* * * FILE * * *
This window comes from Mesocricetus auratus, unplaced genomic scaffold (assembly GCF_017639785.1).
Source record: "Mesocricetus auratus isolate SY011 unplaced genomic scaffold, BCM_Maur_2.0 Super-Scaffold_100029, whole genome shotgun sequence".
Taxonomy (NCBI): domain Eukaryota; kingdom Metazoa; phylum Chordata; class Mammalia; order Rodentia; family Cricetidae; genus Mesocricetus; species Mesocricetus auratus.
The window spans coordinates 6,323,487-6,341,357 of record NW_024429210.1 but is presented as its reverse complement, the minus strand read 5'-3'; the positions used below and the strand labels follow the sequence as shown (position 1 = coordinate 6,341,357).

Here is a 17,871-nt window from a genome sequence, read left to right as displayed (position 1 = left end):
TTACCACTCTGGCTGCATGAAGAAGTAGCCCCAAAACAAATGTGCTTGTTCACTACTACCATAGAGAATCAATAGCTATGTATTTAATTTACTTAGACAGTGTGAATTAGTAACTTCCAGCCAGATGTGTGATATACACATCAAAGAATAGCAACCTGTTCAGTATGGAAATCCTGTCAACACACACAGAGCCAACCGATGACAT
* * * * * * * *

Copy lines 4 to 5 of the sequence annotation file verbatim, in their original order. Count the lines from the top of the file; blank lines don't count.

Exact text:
The window spans coordinates 6,323,487-6,341,357 of record NW_024429210.1 but is presented as its reverse complement, the minus strand read 5'-3'; the positions used below and the strand labels follow the sequence as shown (position 1 = coordinate 6,341,357).

Here is a 17,871-nt window from a genome sequence, read left to right as displayed (position 1 = left end):